“To reduce the possibility of something being missed even further, we could use AI to work with the radiologist as an additional assessment, a second pair of eyes, so to speak. This review would then focus on “improving the quality of the assessments we perform. To select AI tools from the market, we chose to partner with Sectra Amplifier Services, which has a large range of validated AI tools available.”

Local validation of clinical application

Following the initial decision to adopt BoneView, the hospital did not start using the tool in clinical practice straightaway. Instead, a local validation using local data was an important step in instilling confidence in the results. This study used about 500 examinations from the hospital’s own PACS that had been reviewed by a radiologist at the hospital in recent years.

Kleine: “We compared the algorithm’s assessment with the radiologist’s assessment. How do these actually compare?” The resulting confidence rating depended on the composition of the local patient population, images, X-ray equipment, and radiologist assessment. After all, this rarely matches the parameters of the developers’ study exactly.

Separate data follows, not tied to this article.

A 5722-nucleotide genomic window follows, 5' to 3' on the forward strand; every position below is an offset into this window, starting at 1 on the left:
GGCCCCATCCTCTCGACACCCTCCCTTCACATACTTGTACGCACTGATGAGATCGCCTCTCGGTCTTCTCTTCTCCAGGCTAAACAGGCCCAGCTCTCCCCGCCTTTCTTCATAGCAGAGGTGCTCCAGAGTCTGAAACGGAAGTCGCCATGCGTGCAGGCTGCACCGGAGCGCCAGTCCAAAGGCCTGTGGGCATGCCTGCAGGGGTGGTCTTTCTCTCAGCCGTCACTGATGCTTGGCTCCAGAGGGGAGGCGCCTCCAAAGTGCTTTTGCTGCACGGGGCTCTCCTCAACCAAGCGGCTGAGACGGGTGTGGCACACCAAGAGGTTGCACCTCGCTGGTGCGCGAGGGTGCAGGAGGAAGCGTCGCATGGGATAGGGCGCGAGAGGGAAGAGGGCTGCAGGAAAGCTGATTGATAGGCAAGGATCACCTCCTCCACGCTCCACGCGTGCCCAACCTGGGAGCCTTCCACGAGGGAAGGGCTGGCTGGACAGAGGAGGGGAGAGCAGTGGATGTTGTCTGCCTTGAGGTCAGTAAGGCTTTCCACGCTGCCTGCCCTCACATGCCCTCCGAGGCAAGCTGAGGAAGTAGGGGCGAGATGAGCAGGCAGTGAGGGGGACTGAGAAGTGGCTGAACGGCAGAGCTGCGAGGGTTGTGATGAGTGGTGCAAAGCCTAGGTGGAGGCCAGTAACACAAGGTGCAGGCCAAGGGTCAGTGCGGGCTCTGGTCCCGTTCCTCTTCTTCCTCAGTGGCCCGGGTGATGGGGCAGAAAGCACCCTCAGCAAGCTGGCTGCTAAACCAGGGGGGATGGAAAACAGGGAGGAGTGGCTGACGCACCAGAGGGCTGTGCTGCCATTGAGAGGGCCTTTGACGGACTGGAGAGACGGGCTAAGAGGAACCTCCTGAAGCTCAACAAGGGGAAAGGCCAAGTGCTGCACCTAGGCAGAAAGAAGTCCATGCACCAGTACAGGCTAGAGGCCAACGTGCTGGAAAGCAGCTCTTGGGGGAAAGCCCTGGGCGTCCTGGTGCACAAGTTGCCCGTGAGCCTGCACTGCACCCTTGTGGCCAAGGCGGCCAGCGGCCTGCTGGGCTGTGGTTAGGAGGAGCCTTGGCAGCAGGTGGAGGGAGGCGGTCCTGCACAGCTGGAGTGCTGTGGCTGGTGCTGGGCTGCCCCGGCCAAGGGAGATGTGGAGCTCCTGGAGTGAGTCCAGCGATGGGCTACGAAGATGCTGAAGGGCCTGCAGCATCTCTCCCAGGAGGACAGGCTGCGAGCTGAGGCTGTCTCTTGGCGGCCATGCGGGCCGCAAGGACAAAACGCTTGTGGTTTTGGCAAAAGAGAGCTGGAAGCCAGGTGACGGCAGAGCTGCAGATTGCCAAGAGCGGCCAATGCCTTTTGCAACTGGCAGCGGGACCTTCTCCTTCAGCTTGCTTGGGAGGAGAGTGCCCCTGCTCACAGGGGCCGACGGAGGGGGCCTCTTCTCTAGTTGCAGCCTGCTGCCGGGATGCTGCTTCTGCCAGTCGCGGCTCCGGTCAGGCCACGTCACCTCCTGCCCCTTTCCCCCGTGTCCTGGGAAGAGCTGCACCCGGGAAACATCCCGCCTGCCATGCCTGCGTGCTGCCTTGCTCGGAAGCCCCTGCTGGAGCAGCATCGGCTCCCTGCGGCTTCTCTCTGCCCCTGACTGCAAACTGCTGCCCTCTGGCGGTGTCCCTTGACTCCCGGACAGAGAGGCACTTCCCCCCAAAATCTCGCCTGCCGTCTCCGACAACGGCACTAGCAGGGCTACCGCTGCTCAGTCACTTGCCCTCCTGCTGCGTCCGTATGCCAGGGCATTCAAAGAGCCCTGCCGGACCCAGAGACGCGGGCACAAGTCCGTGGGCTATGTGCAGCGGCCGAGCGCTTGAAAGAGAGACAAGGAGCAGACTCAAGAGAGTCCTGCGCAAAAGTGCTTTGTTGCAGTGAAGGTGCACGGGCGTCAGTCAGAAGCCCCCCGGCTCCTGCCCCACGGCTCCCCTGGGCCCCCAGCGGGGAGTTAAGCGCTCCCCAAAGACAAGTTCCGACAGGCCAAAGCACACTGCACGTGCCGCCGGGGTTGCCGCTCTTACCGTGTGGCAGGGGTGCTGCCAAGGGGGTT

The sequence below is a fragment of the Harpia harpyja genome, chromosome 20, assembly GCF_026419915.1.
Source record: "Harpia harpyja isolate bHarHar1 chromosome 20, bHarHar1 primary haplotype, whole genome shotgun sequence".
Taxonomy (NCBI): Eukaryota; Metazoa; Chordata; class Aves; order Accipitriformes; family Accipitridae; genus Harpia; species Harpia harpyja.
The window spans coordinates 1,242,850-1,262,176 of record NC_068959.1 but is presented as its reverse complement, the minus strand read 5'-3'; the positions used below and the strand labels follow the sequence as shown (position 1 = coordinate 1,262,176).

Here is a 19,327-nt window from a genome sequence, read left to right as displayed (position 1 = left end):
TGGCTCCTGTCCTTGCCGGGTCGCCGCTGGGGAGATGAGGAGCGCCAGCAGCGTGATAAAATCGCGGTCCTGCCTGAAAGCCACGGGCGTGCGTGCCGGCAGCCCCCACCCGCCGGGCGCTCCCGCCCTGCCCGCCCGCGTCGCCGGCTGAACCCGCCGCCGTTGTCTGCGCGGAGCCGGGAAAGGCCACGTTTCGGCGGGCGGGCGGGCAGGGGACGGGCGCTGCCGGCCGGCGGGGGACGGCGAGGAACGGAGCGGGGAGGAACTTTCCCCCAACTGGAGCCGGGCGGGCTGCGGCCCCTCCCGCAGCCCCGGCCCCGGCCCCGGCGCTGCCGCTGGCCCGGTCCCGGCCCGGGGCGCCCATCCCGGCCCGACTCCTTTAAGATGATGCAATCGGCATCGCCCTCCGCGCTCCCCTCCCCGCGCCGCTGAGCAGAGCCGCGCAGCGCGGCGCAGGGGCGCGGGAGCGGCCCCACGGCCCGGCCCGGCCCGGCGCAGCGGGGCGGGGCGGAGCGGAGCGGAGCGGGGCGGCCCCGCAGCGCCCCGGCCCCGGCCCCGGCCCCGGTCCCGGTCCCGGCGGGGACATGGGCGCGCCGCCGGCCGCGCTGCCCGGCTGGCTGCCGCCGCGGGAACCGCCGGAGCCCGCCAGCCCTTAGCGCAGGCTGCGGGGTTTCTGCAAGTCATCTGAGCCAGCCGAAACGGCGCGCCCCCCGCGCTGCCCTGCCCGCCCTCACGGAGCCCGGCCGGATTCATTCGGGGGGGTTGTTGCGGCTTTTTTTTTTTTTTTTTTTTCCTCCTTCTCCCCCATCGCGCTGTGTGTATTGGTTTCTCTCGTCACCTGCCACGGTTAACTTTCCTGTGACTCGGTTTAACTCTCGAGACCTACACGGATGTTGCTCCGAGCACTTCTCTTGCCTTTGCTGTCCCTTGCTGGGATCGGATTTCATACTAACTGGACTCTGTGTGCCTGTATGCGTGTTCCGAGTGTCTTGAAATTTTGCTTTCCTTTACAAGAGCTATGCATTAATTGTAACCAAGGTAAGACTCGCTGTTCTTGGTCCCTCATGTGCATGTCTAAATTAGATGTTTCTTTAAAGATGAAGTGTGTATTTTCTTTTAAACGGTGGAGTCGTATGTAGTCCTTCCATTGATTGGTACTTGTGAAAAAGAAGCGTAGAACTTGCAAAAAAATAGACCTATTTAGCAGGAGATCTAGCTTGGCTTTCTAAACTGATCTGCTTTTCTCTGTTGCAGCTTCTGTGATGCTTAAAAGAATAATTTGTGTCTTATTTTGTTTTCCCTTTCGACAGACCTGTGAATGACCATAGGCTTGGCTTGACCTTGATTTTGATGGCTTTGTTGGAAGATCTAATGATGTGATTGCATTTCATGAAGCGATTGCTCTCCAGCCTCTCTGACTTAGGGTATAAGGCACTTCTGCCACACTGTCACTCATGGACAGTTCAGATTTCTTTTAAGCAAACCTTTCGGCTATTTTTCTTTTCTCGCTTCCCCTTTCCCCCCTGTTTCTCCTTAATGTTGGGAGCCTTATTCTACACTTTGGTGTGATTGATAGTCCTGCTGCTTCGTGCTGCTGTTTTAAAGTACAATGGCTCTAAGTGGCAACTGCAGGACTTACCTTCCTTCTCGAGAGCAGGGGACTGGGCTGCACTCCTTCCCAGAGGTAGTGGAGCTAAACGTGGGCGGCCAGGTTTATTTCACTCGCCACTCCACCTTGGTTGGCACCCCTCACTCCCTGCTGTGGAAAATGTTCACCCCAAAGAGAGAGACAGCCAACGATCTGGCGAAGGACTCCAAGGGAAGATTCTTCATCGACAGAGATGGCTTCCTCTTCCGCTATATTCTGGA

It’s not just about the total package of stability, speed, and performance of the AI application, but also the PACS around it.

Wilco Kleine, Innovation Manager, Deventer Hospital

Technical testing to ensure performance of the AI tool

The next step was technical integration. “Once we had verified that the AI application is reliable enough to deploy, we needed to assess whether the application also does what it promises in the workflow,” Larsen says. “One of the factors for success when it comes to clinical application is usability in a setting such as the one we have here in the emergency department. That means reviewing the images at the appropriate speed and not having a 20-minute delay.”